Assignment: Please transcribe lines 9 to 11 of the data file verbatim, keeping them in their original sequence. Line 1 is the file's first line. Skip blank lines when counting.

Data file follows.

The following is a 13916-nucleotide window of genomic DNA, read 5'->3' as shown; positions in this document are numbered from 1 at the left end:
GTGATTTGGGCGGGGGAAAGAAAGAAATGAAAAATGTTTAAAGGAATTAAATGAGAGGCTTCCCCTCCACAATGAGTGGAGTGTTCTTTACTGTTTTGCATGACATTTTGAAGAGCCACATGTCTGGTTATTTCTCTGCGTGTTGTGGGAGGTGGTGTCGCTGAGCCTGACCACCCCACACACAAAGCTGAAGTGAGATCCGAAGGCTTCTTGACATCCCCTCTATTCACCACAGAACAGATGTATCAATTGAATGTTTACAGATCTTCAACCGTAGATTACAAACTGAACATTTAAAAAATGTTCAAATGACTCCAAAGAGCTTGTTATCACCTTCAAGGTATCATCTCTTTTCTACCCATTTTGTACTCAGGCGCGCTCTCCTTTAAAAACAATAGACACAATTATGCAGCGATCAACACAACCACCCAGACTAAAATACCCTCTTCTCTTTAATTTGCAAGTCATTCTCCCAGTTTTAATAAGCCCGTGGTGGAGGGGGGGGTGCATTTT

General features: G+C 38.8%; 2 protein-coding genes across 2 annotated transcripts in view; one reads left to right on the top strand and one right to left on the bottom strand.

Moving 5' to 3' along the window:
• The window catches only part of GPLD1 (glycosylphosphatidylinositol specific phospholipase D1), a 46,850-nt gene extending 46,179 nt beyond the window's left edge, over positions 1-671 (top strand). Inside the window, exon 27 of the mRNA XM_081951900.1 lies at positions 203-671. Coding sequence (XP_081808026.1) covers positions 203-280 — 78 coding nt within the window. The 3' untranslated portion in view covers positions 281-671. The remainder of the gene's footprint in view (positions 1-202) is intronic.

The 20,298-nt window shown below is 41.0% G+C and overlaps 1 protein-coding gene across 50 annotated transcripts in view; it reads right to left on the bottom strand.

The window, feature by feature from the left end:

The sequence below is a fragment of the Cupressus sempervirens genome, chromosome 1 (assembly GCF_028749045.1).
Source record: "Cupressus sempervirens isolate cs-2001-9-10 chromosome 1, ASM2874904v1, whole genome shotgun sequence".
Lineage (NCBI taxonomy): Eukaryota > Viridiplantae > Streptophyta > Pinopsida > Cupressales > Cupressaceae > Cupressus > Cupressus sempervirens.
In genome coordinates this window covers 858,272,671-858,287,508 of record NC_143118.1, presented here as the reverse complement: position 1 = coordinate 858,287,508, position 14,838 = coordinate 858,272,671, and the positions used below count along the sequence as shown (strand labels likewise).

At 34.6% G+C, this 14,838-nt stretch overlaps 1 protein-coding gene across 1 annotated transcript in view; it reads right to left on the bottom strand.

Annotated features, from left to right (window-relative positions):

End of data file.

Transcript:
Source record: "Cupressus sempervirens isolate cs-2001-9-10 chromosome 1, ASM2874904v1, whole genome shotgun sequence".
Lineage (NCBI taxonomy): Eukaryota > Viridiplantae > Streptophyta > Pinopsida > Cupressales > Cupressaceae > Cupressus > Cupressus sempervirens.
In genome coordinates this window covers 858,272,671-858,287,508 of record NC_143118.1, presented here as the reverse complement: position 1 = coordinate 858,287,508, position 14,838 = coordinate 858,272,671, and the positions used below count along the sequence as shown (strand labels likewise).